Competition of Cruelty: Tom Cotton and Ted Cruz Offer Rival GOP Plans on Border Crisis — Both Will Fail

Two Republican senators, in a symphony of cynicism, propose harsh anti-immigrant bills disguised as solutions.

Amid the raging controversy about his administration's policy of detaining children in camps along the Mexican border, President Donald Trump traveled to his glitzy new Washington hotel on Tuesday to deliver the keynote address for the first official fundraiser for America First Action, the primary super PAC supporting his 2020 re-elect campaign. Tickets, ranging from $100,000 to $250,000, granted GOP donors access to Trump’s inner circle, including his eldest son, Donald Trump Jr.

Ted Cruz of Texas and Tom Cotton of Arkansas, two Republican senators who have offered so-called solutions to the family separation policy, also attended the fundraiser at the Trump Hotel — suggesting that there is considerable cynicism behind conservative reaction to this crisis. The unique bureaucratic brutality of Trump’s “zero-tolerance” policy may have triggered rare instances where Republican leaders in Congress have been willing to publicly rebuke the president. But even as they offer legislative fixes to the problem, Republicans are exploiting the crisis to further their anti-immigration agenda.

Before his fundraiser, Trump traveled to Capitol Hill on Tuesday to repeat the false claim that current law gives his administration only two options for handling people who cross the border illegally: "Totally open borders or criminal prosecution."

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"What I'm asking Congress to do is to give us a third option which we have been requesting [since] last year," Trump told the House Republican caucus. "The legal authority to detain and properly remove families together as a unit."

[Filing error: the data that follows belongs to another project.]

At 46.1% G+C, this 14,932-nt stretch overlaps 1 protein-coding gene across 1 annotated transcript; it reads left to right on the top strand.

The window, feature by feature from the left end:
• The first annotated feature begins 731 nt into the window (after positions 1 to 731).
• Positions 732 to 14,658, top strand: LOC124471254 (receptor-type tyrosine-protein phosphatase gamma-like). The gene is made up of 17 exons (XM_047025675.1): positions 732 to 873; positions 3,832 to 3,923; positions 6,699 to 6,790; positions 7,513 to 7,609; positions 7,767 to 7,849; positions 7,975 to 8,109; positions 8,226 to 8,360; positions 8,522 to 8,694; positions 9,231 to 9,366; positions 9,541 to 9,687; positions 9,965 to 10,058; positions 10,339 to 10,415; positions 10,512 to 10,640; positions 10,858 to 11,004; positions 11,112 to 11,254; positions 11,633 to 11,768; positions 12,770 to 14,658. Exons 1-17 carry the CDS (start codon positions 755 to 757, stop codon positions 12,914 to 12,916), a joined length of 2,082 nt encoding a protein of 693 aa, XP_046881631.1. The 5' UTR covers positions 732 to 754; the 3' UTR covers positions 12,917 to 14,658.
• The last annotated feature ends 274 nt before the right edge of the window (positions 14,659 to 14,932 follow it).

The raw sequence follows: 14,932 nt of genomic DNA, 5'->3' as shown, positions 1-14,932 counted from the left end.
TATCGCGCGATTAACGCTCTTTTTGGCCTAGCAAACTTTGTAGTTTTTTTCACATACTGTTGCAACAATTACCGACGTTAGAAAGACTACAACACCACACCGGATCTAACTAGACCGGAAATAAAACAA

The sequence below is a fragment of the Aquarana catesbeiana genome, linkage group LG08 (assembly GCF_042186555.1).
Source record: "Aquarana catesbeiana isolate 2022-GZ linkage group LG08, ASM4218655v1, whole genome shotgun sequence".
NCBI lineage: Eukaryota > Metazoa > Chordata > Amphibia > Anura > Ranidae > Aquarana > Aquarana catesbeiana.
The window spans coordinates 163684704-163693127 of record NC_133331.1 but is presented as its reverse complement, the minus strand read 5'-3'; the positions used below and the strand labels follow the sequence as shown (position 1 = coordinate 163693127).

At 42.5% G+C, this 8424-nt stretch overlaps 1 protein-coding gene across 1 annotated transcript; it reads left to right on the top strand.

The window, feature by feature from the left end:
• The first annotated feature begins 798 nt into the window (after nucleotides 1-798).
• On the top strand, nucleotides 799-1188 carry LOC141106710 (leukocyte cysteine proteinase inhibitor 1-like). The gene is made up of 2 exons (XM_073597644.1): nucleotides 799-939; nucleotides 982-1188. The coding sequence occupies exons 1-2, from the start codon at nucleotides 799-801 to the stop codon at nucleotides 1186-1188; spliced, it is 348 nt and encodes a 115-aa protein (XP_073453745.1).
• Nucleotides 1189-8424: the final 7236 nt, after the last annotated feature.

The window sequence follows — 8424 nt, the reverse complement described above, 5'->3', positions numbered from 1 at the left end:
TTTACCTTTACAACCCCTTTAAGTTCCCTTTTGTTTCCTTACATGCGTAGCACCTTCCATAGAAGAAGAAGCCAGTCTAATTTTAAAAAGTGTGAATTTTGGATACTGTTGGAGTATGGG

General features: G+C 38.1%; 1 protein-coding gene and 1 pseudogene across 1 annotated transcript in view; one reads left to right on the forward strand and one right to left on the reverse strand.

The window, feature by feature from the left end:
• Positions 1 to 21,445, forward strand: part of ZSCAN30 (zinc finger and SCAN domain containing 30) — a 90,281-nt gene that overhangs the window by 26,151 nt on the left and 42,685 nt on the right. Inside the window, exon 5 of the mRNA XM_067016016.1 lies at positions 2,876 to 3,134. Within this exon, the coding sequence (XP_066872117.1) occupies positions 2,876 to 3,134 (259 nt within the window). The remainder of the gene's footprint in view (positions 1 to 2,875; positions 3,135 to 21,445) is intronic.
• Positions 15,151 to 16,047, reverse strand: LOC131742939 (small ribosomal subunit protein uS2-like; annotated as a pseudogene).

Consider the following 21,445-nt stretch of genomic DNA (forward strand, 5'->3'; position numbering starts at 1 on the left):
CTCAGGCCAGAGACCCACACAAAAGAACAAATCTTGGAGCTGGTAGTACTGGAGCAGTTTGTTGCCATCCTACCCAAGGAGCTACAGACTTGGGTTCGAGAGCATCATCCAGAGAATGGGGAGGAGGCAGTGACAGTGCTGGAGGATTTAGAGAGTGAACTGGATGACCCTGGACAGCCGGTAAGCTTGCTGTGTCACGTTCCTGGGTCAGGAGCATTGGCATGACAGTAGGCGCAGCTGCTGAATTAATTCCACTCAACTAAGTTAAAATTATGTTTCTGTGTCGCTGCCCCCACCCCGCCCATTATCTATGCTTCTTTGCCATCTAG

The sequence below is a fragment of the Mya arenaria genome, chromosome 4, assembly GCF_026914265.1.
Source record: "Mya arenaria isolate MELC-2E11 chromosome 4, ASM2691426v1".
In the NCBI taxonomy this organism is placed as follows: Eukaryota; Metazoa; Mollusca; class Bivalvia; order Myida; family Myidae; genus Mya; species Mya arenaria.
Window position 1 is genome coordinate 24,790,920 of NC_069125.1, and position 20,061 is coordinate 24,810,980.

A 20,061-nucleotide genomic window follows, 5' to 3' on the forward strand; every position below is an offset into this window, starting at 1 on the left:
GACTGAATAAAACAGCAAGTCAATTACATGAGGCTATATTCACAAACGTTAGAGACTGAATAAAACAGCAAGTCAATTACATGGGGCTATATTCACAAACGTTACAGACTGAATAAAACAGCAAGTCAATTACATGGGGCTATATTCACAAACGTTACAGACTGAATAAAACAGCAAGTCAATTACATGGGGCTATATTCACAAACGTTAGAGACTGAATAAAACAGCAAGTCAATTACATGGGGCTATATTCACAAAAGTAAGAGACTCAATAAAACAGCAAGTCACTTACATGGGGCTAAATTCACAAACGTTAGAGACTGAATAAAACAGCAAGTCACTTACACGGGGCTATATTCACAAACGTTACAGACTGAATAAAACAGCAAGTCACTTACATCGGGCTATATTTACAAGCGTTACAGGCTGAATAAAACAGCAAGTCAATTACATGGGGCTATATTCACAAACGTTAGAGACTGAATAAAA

But Republicans in the House can't agree whether they should fix the family separation issue on its own or include it in a broader bill — like one of the more comprehensive immigration policy overhauls they’ve been arguing over for months. Two bills will be brought to a floor vote this week, a hardline proposal from the conservative House Freedom Caucus and a more moderate bill. Both are expected to fail a vote in the Republican-controlled House.

In the Senate, Majority Leader Mitch McConnell told reporters Tuesday that he wants to pass narrow legislation to end the Trump administration policy. Cruz and Cotton have both offered relatively narrow bills that purport to solve the problem — although, in effect, they both use the crisis to penalize asylum seekers.

Every Democratic senator, on the other hand, has backed a bill by Sen. Dianne Feinstein of California that would prohibit removing a child from a parent within 100 feet of the U.S. border. Hardline immigration opponents, like Sen. Tom Cotton, pounced. Cotton quickly took to Twitter to call the Democratic proposal to keep children with their parents the "Child Trafficking Encouragement Act."

Cotton, a father of two, deployed the same spurious argument that the president's hands are tied to defend Trump's current policy.